Kiki’s Delivery Service is a film from my childhood that I had not revisited for so long, but to watch this Miyazaki classic in its native language for the first time after having been used to watching the dubbed version provided by Disney for so long only made the whole experience feel almost new to me. But all these years of having not seen Kiki’s Delivery Service have also made me look at the film under a new light; for something about it seems to click with me more as an adult now versus what I saw it to be as a kid. If that’s indicative of anything, it’s everything that one could expect from Hayao Miyazaki, and in a largely wonderful body of work, it’s yet another masterpiece.
Alongside his previous film My Neighbor Totoro, this is also the simplest story that Hayao Miyazaki has ever brought to the screen. It starts off fittingly with the young trainee witch Kiki leaving her home for the first time, together with her cat Jiji. Much like My Neighbor Totoro, Kiki’s Delivery Service keeps everything very straightforward as it shows the young Kiki finally trying to adjust to a new life away from home, but as Miyazaki shows you this perspective from the young Kiki it also becomes one of his most heartwarming efforts to date. It’s heartwarming because the thought of a witch coming to live among us could only seem so out of this world, but also because she lives an experience that would be familiar to all of us in some way or another.
In Kiki, Miyazaki creates one of his most endearing and relatable protagonists. In many daily functions that make the city life so ordinary to us, Miyazaki shows them to be something completely new, especially to a witch unfamiliar with how the world around her works. As she starts coming of age, we get a better sense of the sort of person that she wants to become, as well as the many relationships that she has formed in order to make her the person that she is. Throughout the film, she lives an experience that is familiar to us in some way or another, from moving into a new place, finding a job, feeling insecure about ourselves, and adjusting to a life all on her own, and it’s these ordinary moments that keep Kiki’s Delivery Service ever so vibrant.
Viewing Kiki’s Delivery Service as a kid, it’s hard not to be charmed by how vast the world that Miyazaki portrays Kiki’s new home. In what appears to be his most ordinary-looking film, just the thought of it being room for a new experience is what makes Kiki’s Delivery Service feel every bit as magical as it is. But it’s also a great testament to Hayao Miyazaki’s skill as a storyteller when you also take into account his talent for bringing magical realism to the screen. All of the most fantastical elements in Kiki’s Delivery Service feel like reflections of real world experiences that will stick with children all the more, but as one grows older these moments feel almost like reflections of what we could be feeling at some point of our life, especially as we grow to take on more responsibilities that never crossed our mind during the peak of our youth.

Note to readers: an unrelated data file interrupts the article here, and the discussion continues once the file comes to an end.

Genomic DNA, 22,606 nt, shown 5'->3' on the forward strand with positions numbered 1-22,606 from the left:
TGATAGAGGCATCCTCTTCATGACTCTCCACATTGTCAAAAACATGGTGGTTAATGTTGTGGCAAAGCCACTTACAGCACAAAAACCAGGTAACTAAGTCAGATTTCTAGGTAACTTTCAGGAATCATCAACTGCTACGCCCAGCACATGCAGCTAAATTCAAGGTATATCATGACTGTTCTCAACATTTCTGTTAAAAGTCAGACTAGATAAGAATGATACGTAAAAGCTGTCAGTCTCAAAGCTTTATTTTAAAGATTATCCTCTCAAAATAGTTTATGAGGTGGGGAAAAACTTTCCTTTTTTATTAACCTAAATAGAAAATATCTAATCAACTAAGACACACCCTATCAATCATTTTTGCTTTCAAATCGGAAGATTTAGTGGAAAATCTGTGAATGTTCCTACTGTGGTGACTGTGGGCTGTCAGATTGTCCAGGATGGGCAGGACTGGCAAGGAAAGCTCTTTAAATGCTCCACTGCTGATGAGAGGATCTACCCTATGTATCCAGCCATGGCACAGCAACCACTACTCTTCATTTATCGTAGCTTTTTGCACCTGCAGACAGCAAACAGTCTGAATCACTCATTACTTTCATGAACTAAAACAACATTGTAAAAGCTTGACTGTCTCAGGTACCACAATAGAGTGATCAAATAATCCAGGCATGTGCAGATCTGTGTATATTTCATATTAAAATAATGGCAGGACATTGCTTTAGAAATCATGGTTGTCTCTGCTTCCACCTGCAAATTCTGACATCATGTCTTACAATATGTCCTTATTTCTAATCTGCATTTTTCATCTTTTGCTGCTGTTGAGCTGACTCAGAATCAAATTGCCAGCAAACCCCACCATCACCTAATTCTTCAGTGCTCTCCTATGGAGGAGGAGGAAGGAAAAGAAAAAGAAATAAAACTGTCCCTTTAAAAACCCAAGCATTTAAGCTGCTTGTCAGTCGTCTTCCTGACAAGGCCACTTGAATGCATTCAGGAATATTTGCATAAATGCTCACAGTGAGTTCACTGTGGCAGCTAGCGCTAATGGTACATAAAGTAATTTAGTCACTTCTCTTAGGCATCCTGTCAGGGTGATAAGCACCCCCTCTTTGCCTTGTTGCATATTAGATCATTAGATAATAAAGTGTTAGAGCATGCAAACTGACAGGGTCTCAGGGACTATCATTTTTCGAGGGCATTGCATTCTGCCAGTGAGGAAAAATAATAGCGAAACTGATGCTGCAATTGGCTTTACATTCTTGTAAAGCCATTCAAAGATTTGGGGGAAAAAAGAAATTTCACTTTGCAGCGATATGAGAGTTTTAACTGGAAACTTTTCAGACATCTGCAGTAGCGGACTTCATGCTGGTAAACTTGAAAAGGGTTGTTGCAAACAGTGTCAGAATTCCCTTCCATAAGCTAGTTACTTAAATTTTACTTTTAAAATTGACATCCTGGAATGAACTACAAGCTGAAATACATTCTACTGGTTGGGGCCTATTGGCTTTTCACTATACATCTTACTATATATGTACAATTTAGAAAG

When talking about what this film speaks for its adult audiences, Kiki’s experiences resonate more as we slowly get overwhelmed by the world around us. There’s always a set expectation from people we know as we grow older, that at a certain point we should have an idea about what it is that keeps us motivated into doing what we love most. Despite being Miyazaki’s most playful film at heart it also carries a very melancholy shadow, especially when it comes to how it portrays the sort of burden we place over ourselves based on expectations set by people around us. Even as Kiki finds something she loves doing, she still knows she isn’t perfect at it either, yet it’s always lovely to see how she tries to make everyone around her happy whilst finding her own identity along the way.
There’s not really any sort of dramatic heft until the film’s final moments but the simplicity of Kiki’s Delivery Service will prove itself more than enough to win anyone over. It’s a film that feels made purely from kindness, but also one that speaks to how we continuously try to cope with the way the world around us moves forward and how we motivate ourselves to continue going our own way. If there’s anything else that speaks towards the magic that Hayao Miyazaki brings forth in Kiki’s Delivery Service, it’s all within the nature of its title character. She isn’t one who really needs magic to capture our hearts, all she needs to do is be herself and soon enough we’ll see ourselves in her. Being a pure embodiment of kindness and remaining ever so beautiful all these years later, Kiki’s Delivery Service isn’t just one of those films from my childhood that strikes chords with me all these years later but it’s also another high point in a master’s body of work.
Watch the trailer right here.
All images via Toho.
Directed by Hayao Miyazaki
Screenplay by Hayao Miyazaki, from the novel by Eiko Kadono
Produced by Hayao Miyazaki
Starring Minami Takayama, Rei Sakuma, Kappei Yamaguchi, Keiko Toda (Japanese version)
Starring Kirsten Dunst, Phil Hartman, Tress MacNeille, Janeane Garofalo, Matthew Lawrence (Disney dub)
Release Date: July 29, 1989
Running Time: 103 minutes